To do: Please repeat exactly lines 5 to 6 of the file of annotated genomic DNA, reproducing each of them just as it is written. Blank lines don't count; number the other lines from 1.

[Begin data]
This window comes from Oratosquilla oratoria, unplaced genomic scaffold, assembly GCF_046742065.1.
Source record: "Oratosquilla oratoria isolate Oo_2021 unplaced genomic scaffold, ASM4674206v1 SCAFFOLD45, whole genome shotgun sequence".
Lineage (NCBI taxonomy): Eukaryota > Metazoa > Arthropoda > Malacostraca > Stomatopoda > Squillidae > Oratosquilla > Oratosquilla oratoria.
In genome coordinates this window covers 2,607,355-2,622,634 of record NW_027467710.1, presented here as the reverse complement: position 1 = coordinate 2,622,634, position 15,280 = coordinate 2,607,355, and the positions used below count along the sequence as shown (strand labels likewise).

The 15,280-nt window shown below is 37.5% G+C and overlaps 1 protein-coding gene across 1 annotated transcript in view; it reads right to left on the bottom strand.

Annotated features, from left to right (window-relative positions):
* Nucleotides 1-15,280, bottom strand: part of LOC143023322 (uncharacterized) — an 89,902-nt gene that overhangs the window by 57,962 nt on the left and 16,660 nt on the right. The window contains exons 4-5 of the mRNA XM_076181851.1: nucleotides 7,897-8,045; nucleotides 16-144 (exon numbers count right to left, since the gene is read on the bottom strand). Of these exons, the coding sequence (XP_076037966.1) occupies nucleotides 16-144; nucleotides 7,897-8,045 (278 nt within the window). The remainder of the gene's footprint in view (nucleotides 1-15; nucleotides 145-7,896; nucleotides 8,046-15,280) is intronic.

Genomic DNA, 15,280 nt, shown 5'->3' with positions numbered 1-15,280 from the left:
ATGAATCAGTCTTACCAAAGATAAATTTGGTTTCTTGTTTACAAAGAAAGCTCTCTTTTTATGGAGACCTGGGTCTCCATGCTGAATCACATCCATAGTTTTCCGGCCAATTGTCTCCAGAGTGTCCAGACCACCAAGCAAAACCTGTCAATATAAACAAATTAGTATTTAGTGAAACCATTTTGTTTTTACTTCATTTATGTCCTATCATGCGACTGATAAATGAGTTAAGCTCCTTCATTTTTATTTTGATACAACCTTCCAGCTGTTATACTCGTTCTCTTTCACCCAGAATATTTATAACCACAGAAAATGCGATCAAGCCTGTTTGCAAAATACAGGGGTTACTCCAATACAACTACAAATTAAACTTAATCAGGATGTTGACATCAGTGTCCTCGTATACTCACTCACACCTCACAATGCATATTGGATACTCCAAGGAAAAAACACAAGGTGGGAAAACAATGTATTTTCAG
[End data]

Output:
The 15,280-nt window shown below is 37.5% G+C and overlaps 1 protein-coding gene across 1 annotated transcript in view; it reads right to left on the bottom strand.

Annotated features, from left to right (window-relative positions):